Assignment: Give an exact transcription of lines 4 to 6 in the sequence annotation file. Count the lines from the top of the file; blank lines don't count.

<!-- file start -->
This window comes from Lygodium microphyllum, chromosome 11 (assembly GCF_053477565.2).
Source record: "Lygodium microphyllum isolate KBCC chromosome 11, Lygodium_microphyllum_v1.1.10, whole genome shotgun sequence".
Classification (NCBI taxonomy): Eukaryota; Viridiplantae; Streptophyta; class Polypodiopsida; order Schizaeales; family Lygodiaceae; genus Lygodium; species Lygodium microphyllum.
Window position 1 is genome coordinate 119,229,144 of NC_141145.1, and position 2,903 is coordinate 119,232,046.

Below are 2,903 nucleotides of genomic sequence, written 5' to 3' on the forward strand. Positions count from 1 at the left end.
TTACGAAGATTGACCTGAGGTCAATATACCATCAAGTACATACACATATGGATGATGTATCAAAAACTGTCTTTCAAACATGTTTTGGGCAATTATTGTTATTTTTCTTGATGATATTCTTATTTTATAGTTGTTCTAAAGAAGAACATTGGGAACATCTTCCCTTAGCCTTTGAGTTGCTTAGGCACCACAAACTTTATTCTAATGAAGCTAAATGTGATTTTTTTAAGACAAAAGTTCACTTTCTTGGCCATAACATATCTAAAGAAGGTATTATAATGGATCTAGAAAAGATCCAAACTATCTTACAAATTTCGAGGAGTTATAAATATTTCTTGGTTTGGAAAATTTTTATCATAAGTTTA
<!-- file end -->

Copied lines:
Window position 1 is genome coordinate 119,229,144 of NC_141145.1, and position 2,903 is coordinate 119,232,046.

Below are 2,903 nucleotides of genomic sequence, written 5' to 3' on the forward strand. Positions count from 1 at the left end.
TTACGAAGATTGACCTGAGGTCAATATACCATCAAGTACATACACATATGGATGATGTATCAAAAACTGTCTTTCAAACATGTTTTGGGCAATTATTGTTATTTTTCTTGATGATATTCTTATTTTATAGTTGTTCTAAAGAAGAACATTGGGAACATCTTCCCTTAGCCTTTGAGTTGCTTAGGCACCACAAACTTTATTCTAATGAAGCTAAATGTGATTTTTTTAAGACAAAAGTTCACTTTCTTGGCCATAACATATCTAAAGAAGGTATTATAATGGATCTAGAAAAGATCCAAACTATCTTACAAATTTCGAGGAGTTATAAATATTTCTTGGTTTGGAAAATTTTTATCATAAGTTTA